I know that Muffler World (Pat Karl in the owner) in Sunnyvale will weld on some rebar for $20 that will make it much more difficult to remove the converter. A friend of mine had it done to her Toyota truck after hearing reports of others getting theirs ripped off.
Great suggestions, but:
Boa constrictors don't "take a bite out of someone",
they "make a bite out of someone."
You gotta be kidding me. The guy is crawling under my truck to steal from me, and I expect him to be honorable? That's like expecting a rattlesnake to appreciate being petted.
Hmmm, I have not been on in a while, nice to see you are still here.
If you have multiple vehicles and one is a Toyota truck, park that one in the safest spot, on your driveway. Leave your BMW on the street. Is people start putting in video surveillance systems watching their property, and their neighbors public property, perhaps we can get some idea of who these guys are and aid their capture. Help the police and they will help you.
Non-city video cameras filming/ on public property is illegal. Sorry guys, but you "smart" people are suggesting a police state/ city. The last thing we need is having punks in black/blue suits having more of a power-trip than they already do.
Take initiative yourself, pretty sure you should only be worried if your car does not have an alarm/ is older. Some of you guys sit on paloaltoonline.com ritually, and live your lives by what it feeds you. Palo Alto is not a scary city, you can walk on the street anywhere in the city at any hour of the night.
One more reason to go... ELECTRIC! No catalytic converter, no oil change, no coolant change, much lower maintenance than a dead dinosaur-fueled automobile.
As for leaving a "bribe" for the thief not to take the auto part...aside from the fire issues, what's to prevent the thief from taking both the money and the part? DUH!
Just read about one stolen in Redwood City recently. Are thieves only after the platinum? I'm going to refer friends w/Toyota trucks to the auto shop in Sunnyvale.
litebug + JustMe --
It was a joke.
Maybe next time.
Since no one seems to have a clue as to the money made by these thieves, I looked up www.sellyourcatsdirect.com and found a nice pictorial catalog of cats and their selling price. From $20 to $170, looks like Toyota truck cats bring $75 to $85 if complete. Welding may deter them but a battery powered cutter will remove them in two shakes of a lambs tail. Buy a Ford, no one seems to be stealing em from American Iron.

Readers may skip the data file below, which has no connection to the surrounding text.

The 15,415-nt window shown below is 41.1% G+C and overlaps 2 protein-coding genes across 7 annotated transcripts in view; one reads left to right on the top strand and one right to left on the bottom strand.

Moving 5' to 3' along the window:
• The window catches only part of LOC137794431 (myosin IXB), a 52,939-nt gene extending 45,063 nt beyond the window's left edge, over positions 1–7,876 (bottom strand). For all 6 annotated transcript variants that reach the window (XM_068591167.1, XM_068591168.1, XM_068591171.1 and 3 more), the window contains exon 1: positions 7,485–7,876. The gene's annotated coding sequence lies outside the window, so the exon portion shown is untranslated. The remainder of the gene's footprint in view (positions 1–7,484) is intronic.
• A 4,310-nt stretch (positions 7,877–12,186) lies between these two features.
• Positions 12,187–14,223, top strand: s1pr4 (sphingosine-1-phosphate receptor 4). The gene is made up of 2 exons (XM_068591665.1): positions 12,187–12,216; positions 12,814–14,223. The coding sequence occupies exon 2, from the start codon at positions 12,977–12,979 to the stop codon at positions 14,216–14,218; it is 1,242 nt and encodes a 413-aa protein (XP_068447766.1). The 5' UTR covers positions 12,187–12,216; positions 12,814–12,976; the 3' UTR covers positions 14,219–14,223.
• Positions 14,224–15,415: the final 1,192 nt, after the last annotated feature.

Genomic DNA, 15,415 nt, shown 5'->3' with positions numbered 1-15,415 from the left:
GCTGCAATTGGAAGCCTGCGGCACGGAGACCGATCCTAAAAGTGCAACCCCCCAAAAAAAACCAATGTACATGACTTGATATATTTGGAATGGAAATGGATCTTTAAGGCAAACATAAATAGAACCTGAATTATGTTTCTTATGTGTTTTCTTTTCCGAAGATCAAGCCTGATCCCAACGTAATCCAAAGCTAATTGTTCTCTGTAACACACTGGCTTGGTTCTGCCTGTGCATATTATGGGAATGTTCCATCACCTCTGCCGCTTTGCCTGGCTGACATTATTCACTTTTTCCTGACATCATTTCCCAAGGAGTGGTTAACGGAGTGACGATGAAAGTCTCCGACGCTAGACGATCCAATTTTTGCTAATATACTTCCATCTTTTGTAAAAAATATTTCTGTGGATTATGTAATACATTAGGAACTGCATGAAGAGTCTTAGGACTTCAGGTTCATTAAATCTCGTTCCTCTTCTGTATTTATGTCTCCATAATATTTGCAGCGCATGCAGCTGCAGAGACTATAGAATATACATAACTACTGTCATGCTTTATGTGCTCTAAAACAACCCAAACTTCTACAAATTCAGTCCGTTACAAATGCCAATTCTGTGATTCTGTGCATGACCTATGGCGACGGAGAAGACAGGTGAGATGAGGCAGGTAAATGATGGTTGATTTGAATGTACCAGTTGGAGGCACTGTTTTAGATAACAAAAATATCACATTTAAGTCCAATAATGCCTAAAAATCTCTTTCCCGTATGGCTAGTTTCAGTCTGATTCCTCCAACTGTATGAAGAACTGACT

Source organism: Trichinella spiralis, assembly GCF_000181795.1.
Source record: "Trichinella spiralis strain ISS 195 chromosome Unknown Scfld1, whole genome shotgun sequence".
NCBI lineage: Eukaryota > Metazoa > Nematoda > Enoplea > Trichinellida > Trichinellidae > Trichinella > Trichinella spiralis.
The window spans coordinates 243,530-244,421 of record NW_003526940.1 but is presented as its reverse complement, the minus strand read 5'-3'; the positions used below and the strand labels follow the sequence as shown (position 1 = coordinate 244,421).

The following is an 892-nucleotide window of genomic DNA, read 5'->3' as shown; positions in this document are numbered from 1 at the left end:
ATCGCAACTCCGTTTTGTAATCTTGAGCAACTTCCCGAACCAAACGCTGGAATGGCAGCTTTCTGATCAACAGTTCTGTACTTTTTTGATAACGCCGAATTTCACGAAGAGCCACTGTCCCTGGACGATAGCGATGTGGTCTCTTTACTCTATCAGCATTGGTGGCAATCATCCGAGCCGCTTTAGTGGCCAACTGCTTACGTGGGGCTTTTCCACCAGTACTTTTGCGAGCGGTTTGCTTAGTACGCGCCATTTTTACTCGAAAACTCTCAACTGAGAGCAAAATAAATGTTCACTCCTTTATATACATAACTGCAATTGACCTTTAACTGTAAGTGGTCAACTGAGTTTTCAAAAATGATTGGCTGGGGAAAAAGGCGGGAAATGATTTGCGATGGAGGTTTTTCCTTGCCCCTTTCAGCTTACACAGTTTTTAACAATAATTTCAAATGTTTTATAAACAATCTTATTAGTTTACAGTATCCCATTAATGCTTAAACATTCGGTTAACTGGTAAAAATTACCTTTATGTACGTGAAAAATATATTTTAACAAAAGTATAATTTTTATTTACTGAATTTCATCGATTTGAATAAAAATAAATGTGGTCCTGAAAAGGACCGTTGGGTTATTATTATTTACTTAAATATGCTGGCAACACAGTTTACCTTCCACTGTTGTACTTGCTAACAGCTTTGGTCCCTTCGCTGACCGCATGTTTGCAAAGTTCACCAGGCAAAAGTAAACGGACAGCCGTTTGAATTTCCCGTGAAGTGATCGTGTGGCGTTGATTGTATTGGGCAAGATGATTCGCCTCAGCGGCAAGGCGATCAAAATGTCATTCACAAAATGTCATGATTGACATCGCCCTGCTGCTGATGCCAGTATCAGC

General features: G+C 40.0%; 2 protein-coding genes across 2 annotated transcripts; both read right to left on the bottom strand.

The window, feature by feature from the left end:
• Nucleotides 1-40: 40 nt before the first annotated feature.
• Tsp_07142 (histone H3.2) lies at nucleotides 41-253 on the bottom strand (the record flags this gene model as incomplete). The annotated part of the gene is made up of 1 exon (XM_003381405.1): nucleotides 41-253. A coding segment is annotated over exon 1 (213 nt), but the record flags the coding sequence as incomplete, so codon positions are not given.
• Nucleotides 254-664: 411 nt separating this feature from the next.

Why did you think no one had a clue about the value? I've known for a long time that the value ranges, depending on if they're harvested for precious metals or resold as is on the black market. People sell them on eBay, to smelters & scrapyards all over the place. People have been doing so for years but the problem w/this article is that it's, as usual, so Palo Alto-centric that is gives no idea as to the number of thefts in the surrounding area. Is your old Toyota safe when you visit friends, run errands, leave it in an unsecured work parking lot?
When I lived east of 101, the battery in my roommate's station wagon got stolen while it was parked in the driveway. He put a big honking chain and padlock on the hood so it couldn't be opened very far. I suppose they could have used bolt cutters but didn't. How do they get past the hood-lock on modern cars, or do they damage the hoods too?
Pat - for a catalytic converter, you go underneath the car. While the thief can get more easily trapped that way, they're also more easily hidden, especially if you drive by. A penlight is less likely seen under a car, too.
What's all this talk about stolen cats? I have several and I can't give them away. And so far as I know they don't have any platinum in them.
Moi wrote: "Put a nice crisp $50 biil in a Ziploc freezer bag, seal the bag, securely attach it to the catalytic converter -- in plain sight -- with a polite note suggesting that the cash may be removed if the car parts are left behind. "
Bad, bad idea. Even if there was such a thing as honor among thieves, your ziplock bag would melt and then ignite, and your money would simply burn off. Catalytic converts get extremely hot in normal use -- well in excess of 500°F.